In brief: Rutgers-Newark athletic field’s new name will reflect Frederick Douglass’s recently uncovered city connection
Published July 19, 2018 | Brick City Live
Rutgers-Newark’s Board of Governors recently voted in favor of renaming this field in honor of 19th-century abolitionist Frederick Douglass, who delivered a speech here in April of 1849. Photo courtesy Rutgers-Newark.
The athletic field that Rutgers-Newark’s Scarlet Raiders call home is now Franklin Douglass Field.
The renaming, approved yesterday, commemorates the famed abolitionist’s recently discovered connection to the site. On April 17, 1849, Douglass delivered an address at Newark’s First African Presbyterian Church, formerly located on University Avenue (it was Plane Street then) near Warrent Street.
Douglass’s connection to the city was uncovered, according to Rutgers-Newark, by both Noelle Lorraine Williams, a graduate student at the school, and local researcher Todd Allen. The school’s Board of Governors ratified the decision yesterday, and new signage bearing Douglass’s name will soon grace the site.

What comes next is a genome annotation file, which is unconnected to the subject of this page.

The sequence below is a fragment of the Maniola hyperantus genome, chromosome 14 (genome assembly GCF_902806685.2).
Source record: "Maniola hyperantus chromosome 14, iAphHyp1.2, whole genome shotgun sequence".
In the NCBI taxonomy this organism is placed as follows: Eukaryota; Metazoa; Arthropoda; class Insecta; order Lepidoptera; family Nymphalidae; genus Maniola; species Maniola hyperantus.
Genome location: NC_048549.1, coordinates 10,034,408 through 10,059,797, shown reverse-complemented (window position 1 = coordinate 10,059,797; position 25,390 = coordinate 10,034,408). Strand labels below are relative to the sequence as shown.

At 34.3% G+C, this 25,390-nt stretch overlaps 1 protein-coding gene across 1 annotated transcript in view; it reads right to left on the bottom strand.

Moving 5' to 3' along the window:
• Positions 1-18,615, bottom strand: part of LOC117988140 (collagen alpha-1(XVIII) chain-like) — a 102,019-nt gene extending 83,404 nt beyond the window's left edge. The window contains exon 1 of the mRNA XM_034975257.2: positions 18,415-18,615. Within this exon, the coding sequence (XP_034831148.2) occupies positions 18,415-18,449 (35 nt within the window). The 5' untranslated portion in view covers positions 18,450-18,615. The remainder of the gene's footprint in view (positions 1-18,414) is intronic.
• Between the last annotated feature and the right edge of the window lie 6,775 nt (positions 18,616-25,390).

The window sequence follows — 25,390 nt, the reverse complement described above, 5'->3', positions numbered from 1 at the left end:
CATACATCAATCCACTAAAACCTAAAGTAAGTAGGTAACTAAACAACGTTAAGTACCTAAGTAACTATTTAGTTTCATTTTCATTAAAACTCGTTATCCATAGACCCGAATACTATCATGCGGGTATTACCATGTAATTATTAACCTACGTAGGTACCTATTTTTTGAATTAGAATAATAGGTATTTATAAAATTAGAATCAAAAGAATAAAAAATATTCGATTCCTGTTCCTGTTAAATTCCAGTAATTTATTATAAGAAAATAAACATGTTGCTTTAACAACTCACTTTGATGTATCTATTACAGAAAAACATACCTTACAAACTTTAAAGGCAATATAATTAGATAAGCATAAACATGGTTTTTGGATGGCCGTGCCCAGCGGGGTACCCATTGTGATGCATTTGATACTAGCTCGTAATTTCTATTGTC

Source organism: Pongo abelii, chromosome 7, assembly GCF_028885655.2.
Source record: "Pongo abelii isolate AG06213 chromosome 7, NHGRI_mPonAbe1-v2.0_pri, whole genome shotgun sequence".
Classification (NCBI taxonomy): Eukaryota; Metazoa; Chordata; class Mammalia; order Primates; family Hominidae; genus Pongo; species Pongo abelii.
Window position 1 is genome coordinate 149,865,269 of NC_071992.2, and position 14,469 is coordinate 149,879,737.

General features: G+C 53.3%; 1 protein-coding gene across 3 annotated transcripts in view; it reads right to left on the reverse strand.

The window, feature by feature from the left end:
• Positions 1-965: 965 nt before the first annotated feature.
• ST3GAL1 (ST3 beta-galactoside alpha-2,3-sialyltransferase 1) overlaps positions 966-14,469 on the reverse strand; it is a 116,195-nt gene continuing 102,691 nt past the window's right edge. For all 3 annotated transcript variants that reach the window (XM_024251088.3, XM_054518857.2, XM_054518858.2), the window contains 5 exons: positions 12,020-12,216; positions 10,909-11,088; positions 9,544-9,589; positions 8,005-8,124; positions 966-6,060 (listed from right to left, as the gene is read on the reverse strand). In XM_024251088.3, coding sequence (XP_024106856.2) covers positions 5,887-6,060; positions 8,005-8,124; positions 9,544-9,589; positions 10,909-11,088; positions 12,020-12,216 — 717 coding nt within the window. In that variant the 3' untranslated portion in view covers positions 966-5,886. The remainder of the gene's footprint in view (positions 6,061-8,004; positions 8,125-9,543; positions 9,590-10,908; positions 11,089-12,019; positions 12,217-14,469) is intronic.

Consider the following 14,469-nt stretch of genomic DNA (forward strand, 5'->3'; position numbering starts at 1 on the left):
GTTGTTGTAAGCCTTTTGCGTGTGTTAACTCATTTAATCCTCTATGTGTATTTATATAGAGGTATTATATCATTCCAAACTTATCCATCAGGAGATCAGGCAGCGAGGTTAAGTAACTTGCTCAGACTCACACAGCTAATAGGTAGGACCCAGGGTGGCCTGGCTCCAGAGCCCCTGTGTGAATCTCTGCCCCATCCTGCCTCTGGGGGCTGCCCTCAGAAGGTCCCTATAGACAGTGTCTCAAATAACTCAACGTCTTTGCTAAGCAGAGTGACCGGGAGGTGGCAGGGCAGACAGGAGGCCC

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The discovery further enhances the significance of the area to local history. The site of the church, which was owned by former Rutgers president Theodore Frelinghuysen, was part of a larger community of African-American institutions that also included a school, civic organizations and other churches, according to information documented by both Williams and Allen. And it was close to 77 Warren Street, which is believed to have been the only Newark site along the Underground Railroad, the covert network of routes and safe houses that enabled enslaved people to escape to freedom in the 19th century.
Allen had an opportunity to collaborate with Douglass’s great-great-great grandson, Kenneth B. Morris, Jr., in the course of doing his research. Now a group of historians at Rutgers-Newark are considering more ways to celebrate Douglass’s ties to the city, including a possible event in April of 2019 that would showcase the pioneering abolitionist and his contributions to social justice–including anti-slavery activism and women’s rights. The date will mark the 170th anniversary of Douglass’s appearance at the former church site.